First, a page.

Microsoft’s Licensing Offer Said to Likely Satisfy EU on Activision Deal


Microsoft’s offer of licensing deals to rivals is likely to address EU antitrust concerns over its $69 billion (nearly Rs. 5,68,000 crore) acquisition of Activision, three people familiar with the matter said, helping it to clear a major hurdle.

Microsoft announced the Activision bid in January last year, its biggest ever, to take on leaders Tencent and Sony, in the booming videogaming market and to venture in the metaverse which is virtual online worlds where people can work, play and socialise.

The European Commission, which is scheduled to decide on the deal by April 25, is not expected to demand that Microsoft sell assets to win its approval, the people said.

Activision shares spiked up 1.8 percent in pre-market trading after the Reuters’ story was published.

Microsoft President Brad Smith last month said the US software group was ready to offer rivals licensing deals to address antitrust concerns but it would not sell Activision’s lucrative Call of Duty franchise.

Smith said it was not feasible or realistic to think that one game or one slice of Activision can be carved out and separated from the rest.

The EU competition enforcer declined to comment.

Microsoft said it was “committed to offering effective  and  easily  enforceable solutions  that address the European Commission’s concerns.”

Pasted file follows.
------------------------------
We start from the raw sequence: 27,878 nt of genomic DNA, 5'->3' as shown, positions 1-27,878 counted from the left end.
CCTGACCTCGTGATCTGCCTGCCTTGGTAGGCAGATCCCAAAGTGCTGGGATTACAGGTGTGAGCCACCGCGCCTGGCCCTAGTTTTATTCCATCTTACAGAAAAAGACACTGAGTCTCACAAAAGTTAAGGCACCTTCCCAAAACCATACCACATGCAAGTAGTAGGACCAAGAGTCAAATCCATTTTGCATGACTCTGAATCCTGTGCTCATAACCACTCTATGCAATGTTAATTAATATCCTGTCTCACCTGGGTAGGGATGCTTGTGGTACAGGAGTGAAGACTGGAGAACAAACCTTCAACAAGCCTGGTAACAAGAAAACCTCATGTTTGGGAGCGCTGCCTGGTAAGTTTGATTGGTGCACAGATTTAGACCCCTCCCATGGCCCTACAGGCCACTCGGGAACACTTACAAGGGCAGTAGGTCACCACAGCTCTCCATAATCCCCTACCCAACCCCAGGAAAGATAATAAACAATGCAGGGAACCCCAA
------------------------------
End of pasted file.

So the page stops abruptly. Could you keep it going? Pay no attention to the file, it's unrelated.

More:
“Our commitment to grant long term 100 percent equal access to  Call of Duty to Sony, Steam,  NVIDIA and others  preserves the deal’s benefits to gamers and developers and increases competition in the market,” a Microsoft spokesperson said.

Last month, Microsoft said it had signed 10-year licensing deals with Nintendo and Nvidia that will bring Call of Duty to their gaming platforms, with the agreements conditional on a green light for the Activision deal.

The deal faces regulatory headwinds in Britain, where the UK competition agency has suggested that Microsoft divests Call of Duty to address its concerns while the US Federal Trade Commission (FTC) has asked a judge to block the deal.

© Thomson Reuters 2023

Affiliate links may be automatically generated – see our ethics statement for details.

For details of the latest launches and news from Samsung, Xiaomi, Realme, OnePlus, Oppo and other companies at the Mobile World Congress in Barcelona, visit our MWC 2023 hub.

Articles You May Like

YouTube to Stop Removing Content Spreading Misinformation on Past Elections as Part of New Policy
Apple’s practical approach to A.I.: No bragging, just features
Twitter’s Head of Brand Safety and Ad Quality to Leave Company: Details
Samsung Confirms Camera Blur Issue on Galaxy S23 and Galaxy S23+, Says a Fix Is on the Way
Apple Vision Pro Mixed Reality Headset Launch Impressions: Almost Unbelievable, Very Real